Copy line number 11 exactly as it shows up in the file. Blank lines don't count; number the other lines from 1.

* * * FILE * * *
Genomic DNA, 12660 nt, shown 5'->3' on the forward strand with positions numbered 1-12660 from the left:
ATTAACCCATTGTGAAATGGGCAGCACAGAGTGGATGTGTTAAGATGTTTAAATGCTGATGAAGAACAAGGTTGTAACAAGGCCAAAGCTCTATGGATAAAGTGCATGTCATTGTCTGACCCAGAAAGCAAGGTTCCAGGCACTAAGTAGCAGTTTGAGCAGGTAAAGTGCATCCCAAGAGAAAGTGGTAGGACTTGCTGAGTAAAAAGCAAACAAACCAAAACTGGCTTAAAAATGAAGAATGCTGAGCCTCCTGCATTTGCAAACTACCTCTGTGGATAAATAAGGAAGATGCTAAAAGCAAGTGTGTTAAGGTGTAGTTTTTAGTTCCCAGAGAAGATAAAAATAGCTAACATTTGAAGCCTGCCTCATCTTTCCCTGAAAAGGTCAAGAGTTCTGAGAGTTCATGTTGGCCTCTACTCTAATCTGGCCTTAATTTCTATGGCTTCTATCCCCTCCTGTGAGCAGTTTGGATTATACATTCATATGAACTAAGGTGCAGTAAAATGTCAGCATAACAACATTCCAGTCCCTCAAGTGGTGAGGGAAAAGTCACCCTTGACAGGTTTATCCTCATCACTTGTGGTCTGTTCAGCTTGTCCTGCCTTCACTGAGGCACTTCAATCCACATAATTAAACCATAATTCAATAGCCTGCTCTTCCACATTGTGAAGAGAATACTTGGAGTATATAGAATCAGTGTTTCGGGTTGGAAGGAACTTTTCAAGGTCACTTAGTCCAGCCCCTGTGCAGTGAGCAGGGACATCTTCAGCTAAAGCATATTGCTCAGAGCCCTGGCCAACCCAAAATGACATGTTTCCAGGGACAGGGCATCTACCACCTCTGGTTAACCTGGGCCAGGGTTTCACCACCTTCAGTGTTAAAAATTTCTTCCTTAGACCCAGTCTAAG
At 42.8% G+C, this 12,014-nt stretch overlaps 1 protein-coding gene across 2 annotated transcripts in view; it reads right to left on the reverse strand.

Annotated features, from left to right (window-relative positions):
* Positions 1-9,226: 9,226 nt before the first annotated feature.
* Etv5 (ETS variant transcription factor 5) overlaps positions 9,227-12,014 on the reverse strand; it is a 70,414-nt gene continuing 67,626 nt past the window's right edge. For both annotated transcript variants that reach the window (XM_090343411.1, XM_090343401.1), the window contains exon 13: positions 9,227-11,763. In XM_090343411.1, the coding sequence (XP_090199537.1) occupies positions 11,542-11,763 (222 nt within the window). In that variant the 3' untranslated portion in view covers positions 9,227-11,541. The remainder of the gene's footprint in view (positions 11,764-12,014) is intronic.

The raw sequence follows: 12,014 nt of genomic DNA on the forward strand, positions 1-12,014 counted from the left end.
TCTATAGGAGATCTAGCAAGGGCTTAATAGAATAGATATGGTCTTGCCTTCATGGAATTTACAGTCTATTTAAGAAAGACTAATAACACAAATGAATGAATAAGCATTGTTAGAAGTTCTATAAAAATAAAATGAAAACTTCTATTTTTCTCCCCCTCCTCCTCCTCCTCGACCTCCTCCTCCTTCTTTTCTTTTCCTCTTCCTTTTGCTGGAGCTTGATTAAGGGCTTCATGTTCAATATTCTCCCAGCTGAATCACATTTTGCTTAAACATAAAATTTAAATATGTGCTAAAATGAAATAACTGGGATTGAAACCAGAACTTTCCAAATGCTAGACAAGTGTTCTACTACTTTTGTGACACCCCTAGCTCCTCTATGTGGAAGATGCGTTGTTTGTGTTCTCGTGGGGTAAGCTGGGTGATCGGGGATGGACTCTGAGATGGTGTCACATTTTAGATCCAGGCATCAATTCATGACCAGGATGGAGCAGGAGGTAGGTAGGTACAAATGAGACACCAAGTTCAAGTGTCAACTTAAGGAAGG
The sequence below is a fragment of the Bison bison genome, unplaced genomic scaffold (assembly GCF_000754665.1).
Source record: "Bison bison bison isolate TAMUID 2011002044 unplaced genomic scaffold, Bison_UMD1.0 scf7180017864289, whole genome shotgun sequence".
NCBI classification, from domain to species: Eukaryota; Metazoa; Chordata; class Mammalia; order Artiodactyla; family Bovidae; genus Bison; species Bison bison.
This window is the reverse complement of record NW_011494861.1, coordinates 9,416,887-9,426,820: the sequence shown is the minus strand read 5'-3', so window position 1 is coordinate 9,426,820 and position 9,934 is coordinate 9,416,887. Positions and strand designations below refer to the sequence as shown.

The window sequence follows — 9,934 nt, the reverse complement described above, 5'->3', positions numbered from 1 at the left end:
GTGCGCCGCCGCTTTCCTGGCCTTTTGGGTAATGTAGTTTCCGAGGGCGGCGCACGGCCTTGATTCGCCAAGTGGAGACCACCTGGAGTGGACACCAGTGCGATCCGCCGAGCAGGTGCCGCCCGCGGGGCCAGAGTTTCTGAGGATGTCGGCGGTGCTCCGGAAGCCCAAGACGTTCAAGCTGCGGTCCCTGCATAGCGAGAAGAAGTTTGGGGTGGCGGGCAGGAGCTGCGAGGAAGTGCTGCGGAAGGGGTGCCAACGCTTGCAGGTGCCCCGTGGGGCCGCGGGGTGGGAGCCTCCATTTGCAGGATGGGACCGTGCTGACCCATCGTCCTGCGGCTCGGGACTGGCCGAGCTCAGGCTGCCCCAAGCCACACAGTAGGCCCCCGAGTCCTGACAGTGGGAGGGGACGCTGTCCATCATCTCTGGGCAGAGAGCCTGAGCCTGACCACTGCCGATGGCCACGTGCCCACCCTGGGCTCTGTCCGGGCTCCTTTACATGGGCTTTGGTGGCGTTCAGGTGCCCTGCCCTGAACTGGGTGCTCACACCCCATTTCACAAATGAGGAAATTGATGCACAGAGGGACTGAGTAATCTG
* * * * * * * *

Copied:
NCBI classification, from domain to species: Eukaryota; Metazoa; Chordata; class Mammalia; order Artiodactyla; family Bovidae; genus Bison; species Bison bison.